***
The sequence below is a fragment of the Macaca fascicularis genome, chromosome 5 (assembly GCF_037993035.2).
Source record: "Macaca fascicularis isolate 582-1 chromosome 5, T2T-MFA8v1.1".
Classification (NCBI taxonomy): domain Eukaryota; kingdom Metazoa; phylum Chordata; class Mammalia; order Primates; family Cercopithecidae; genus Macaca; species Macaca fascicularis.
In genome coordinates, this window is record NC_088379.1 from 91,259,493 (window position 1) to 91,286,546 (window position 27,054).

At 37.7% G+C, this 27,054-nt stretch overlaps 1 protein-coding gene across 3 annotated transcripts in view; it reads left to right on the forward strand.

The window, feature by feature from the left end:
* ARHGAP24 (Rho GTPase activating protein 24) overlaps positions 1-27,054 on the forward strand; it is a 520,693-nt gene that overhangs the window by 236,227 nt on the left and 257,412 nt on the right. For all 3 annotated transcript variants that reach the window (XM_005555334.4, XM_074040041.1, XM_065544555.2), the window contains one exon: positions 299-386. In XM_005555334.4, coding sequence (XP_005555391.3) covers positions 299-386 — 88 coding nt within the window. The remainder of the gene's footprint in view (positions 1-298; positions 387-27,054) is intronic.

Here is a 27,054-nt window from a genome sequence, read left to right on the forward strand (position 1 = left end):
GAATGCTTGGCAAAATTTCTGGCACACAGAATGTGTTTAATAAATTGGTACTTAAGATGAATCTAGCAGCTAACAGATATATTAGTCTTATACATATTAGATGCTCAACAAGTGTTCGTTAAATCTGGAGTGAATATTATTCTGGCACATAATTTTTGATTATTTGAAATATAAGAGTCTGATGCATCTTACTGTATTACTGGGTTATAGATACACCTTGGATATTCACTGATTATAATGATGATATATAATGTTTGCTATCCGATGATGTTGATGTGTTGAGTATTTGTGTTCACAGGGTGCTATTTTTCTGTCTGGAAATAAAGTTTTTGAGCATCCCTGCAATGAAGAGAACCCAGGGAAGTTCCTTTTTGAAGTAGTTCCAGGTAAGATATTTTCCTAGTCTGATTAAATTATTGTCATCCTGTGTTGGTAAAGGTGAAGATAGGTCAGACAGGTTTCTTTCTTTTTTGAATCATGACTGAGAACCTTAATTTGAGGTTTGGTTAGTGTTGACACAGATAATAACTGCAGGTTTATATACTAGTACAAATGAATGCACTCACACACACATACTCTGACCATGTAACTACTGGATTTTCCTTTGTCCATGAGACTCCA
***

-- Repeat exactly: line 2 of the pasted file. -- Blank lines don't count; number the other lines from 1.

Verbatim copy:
Source record: "Macaca fascicularis isolate 582-1 chromosome 5, T2T-MFA8v1.1".